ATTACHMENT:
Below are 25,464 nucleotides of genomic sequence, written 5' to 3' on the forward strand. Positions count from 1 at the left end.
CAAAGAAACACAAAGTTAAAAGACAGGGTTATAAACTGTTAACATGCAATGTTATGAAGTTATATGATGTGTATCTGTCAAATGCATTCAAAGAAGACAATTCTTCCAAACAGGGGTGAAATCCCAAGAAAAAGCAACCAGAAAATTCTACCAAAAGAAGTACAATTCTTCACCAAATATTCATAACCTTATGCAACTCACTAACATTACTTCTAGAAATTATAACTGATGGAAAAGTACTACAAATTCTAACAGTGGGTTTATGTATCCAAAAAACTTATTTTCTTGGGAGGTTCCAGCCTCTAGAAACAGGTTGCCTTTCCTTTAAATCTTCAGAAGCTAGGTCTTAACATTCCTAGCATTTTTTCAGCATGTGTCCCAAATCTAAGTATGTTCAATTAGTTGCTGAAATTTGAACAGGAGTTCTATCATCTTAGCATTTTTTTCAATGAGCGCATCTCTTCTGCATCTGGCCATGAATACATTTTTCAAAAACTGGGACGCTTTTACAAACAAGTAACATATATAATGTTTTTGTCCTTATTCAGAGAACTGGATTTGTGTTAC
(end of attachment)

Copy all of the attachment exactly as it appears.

Below are 25,464 nucleotides of genomic sequence, written 5' to 3' on the forward strand. Positions count from 1 at the left end.
CAAAGAAACACAAAGTTAAAAGACAGGGTTATAAACTGTTAACATGCAATGTTATGAAGTTATATGATGTGTATCTGTCAAATGCATTCAAAGAAGACAATTCTTCCAAACAGGGGTGAAATCCCAAGAAAAAGCAACCAGAAAATTCTACCAAAAGAAGTACAATTCTTCACCAAATATTCATAACCTTATGCAACTCACTAACATTACTTCTAGAAATTATAACTGATGGAAAAGTACTACAAATTCTAACAGTGGGTTTATGTATCCAAAAAACTTATTTTCTTGGGAGGTTCCAGCCTCTAGAAACAGGTTGCCTTTCCTTTAAATCTTCAGAAGCTAGGTCTTAACATTCCTAGCATTTTTTCAGCATGTGTCCCAAATCTAAGTATGTTCAATTAGTTGCTGAAATTTGAACAGGAGTTCTATCATCTTAGCATTTTTTTCAATGAGCGCATCTCTTCTGCATCTGGCCATGAATACATTTTTCAAAAACTGGGACGCTTTTACAAACAAGTAACATATATAATGTTTTTGTCCTTATTCAGAGAACTGGATTTGTGTTAC